Saturday, November 17, 2007

Hank: I'll be patient--Newsday

Photo from Newsday(Bereswell), as seen at Yankee Stadium, 5/27/05.
  • Ken Davidoff's Newsday article doesn't criticize Mo's offer, as Murray Chass does in his NY Times article. Chass carries water for his beloved Allan H. "Bud" Selig. Shouldn't the players' union be crying foul? Why no complaints about $300 million offered to a different Yankee player with proven lack of ego strength to perform in the post season? Not that I like hearing about any of this in the first place. I'm only referring to press treatment of the situation.
P.S. Memo to Murray Chass: Mo's pitched in 13 post seasons, not 12, as you state. I know these details are a bother when you're so focused on the Red Sox. (He pitched in 3 games of the 1995 ALDS if that's the one you were missing). UPDATE, Saturday AM from Bill Madden & Anthony McCarron, NY Daily News noting this whole mess could soon be over:
  • "There could be a thaw in the contract negotiations between the Yankees and Mariano Rivera.

Sources familiar with both the club's and the closer's thinking said Friday there were increasing signs that Rivera will accept the Yankees' offer of $45 million over three years, perhaps as soon as this weekend."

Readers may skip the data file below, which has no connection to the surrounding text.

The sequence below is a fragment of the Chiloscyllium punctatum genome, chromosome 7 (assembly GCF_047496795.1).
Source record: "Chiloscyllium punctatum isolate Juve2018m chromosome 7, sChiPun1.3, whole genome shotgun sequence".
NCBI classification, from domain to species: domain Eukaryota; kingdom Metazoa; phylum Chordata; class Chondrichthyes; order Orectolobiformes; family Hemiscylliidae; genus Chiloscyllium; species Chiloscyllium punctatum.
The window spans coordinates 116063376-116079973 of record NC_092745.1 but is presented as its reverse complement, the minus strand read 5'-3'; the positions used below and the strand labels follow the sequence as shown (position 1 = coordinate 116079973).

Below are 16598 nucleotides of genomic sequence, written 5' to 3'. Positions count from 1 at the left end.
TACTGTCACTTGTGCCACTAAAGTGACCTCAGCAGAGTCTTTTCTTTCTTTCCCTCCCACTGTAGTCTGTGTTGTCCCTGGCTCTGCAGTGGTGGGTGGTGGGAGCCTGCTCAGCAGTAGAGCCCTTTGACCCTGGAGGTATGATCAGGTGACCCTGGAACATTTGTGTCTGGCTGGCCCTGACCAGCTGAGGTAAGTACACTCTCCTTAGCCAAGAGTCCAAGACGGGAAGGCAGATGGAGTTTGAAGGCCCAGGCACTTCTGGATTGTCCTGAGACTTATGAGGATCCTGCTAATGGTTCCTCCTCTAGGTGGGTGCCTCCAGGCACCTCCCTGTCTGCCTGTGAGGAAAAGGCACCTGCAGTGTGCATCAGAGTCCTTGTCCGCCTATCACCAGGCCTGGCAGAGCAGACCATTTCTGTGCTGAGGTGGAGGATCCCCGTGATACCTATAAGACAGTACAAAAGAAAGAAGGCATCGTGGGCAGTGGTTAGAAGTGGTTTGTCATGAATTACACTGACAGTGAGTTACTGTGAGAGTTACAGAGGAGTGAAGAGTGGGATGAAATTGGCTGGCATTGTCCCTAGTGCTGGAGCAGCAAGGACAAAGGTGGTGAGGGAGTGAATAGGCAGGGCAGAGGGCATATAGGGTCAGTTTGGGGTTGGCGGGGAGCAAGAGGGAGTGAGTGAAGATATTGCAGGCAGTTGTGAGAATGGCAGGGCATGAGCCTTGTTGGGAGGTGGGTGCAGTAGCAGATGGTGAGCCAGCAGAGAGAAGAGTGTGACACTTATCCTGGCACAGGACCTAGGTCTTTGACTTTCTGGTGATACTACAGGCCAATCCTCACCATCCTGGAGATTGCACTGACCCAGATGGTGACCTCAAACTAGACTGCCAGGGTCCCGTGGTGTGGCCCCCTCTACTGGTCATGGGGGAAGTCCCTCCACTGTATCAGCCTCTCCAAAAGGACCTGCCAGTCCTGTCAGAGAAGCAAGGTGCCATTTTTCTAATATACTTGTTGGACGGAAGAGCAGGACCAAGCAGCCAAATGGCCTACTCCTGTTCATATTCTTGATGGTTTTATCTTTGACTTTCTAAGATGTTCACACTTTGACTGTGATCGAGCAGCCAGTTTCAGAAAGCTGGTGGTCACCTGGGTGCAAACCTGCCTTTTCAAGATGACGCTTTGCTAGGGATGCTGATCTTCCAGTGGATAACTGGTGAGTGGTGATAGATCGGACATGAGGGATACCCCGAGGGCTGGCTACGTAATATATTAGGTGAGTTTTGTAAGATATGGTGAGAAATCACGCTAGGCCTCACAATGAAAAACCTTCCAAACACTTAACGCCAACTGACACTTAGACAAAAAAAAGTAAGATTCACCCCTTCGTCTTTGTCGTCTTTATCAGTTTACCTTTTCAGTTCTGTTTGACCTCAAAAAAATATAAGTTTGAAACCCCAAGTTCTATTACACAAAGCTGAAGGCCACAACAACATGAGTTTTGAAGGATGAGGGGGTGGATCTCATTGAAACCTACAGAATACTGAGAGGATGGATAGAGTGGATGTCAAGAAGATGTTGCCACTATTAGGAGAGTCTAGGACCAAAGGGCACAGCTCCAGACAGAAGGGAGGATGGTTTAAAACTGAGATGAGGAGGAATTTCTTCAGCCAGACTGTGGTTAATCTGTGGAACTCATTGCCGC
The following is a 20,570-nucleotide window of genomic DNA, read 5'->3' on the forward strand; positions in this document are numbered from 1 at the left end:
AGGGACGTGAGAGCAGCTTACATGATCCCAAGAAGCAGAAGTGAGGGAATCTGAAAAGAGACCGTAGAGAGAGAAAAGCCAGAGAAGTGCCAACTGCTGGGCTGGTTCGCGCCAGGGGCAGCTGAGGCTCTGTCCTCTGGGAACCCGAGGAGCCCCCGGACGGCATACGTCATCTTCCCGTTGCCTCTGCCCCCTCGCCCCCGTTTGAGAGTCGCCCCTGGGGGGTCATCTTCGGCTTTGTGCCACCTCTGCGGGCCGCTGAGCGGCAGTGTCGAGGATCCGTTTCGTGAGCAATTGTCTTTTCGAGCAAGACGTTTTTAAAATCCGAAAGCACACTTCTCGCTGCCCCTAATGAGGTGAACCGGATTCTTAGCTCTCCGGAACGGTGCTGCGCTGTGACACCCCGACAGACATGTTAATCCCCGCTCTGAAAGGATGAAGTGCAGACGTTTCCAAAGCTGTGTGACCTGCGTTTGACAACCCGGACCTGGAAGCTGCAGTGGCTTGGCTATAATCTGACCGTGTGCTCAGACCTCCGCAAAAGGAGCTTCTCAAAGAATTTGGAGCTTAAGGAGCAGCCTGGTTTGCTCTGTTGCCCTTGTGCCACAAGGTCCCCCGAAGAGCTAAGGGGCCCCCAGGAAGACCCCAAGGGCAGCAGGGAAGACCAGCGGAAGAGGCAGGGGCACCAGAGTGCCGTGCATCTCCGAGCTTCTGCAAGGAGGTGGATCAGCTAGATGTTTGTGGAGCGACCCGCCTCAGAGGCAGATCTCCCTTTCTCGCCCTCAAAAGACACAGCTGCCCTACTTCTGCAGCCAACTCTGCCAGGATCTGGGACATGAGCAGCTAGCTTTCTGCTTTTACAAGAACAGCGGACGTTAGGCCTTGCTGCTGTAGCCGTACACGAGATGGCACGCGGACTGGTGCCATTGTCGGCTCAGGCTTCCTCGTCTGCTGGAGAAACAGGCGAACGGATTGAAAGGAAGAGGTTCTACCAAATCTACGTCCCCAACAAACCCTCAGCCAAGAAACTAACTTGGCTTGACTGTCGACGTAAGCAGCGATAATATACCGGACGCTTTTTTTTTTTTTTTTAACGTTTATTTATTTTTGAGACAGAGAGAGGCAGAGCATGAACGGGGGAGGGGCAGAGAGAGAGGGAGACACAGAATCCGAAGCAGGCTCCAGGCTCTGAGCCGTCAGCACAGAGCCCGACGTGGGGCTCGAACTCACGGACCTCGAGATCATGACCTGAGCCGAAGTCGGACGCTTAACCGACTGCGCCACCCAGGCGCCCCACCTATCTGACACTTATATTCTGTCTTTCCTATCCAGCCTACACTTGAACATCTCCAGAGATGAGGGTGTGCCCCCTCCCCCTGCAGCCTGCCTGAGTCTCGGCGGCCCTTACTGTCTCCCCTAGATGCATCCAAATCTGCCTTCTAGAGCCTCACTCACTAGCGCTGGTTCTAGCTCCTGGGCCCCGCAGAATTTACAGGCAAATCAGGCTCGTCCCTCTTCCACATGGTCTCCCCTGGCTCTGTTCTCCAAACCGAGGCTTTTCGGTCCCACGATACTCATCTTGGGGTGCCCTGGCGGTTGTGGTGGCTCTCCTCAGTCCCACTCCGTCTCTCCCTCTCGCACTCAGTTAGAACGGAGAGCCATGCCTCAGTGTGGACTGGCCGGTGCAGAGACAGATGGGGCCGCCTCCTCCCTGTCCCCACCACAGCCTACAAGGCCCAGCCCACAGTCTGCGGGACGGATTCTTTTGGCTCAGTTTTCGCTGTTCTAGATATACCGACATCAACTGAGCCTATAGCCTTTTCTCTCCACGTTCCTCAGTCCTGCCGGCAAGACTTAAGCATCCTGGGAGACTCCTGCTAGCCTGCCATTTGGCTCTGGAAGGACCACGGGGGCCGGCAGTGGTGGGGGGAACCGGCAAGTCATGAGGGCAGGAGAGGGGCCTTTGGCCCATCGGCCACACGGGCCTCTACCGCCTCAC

• (Then referencing Rivera's contract at the owners' meetings with the result he'd be unlikely to receive a similar offer from any other team):

(NY Daily News): "Rivera, who would be the highest-paid closer in baseball by far if he accepted the deal, has demanded a fourth year from the Yankees, but the team has made it clear it will not budge. Plus, the Yankees were chastised at Thursday's owners' meetings for rocking the reliever market with their offer to Rivera, perhaps making it unlikely that Rivera could go elsewhere for an extra year at the same price."

***Another reference to this one player's contract discussed among all the owners from the Journal News today:
  • "The Yankees even drew criticism at the Major League Baseball owners' meetings this week for pumping up the market for relievers.

The Mets' Billy Wagner, at $10.5 million a year, is currently the highest-paid closer."

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